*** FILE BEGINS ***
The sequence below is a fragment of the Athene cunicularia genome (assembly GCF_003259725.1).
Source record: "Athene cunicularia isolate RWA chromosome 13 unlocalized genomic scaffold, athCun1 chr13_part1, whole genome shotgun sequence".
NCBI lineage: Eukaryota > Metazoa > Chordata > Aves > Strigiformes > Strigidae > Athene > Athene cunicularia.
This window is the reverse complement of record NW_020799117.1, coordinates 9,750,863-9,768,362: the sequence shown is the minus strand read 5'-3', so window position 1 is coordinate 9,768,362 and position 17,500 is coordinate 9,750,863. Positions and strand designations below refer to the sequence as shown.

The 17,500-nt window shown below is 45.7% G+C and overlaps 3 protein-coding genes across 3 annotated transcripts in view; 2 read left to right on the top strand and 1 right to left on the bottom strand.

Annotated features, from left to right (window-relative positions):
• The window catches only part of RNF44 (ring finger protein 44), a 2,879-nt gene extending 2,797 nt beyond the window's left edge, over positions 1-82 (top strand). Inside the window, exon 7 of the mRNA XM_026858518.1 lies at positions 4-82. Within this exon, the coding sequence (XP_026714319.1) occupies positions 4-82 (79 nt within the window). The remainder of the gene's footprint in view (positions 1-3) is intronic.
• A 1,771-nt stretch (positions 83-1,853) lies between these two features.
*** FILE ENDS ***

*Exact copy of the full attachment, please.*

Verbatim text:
The sequence below is a fragment of the Athene cunicularia genome (assembly GCF_003259725.1).
Source record: "Athene cunicularia isolate RWA chromosome 13 unlocalized genomic scaffold, athCun1 chr13_part1, whole genome shotgun sequence".
NCBI lineage: Eukaryota > Metazoa > Chordata > Aves > Strigiformes > Strigidae > Athene > Athene cunicularia.
This window is the reverse complement of record NW_020799117.1, coordinates 9,750,863-9,768,362: the sequence shown is the minus strand read 5'-3', so window position 1 is coordinate 9,768,362 and position 17,500 is coordinate 9,750,863. Positions and strand designations below refer to the sequence as shown.

The 17,500-nt window shown below is 45.7% G+C and overlaps 3 protein-coding genes across 3 annotated transcripts in view; 2 read left to right on the top strand and 1 right to left on the bottom strand.

Annotated features, from left to right (window-relative positions):
• The window catches only part of RNF44 (ring finger protein 44), a 2,879-nt gene extending 2,797 nt beyond the window's left edge, over positions 1-82 (top strand). Inside the window, exon 7 of the mRNA XM_026858518.1 lies at positions 4-82. Within this exon, the coding sequence (XP_026714319.1) occupies positions 4-82 (79 nt within the window). The remainder of the gene's footprint in view (positions 1-3) is intronic.
• A 1,771-nt stretch (positions 83-1,853) lies between these two features.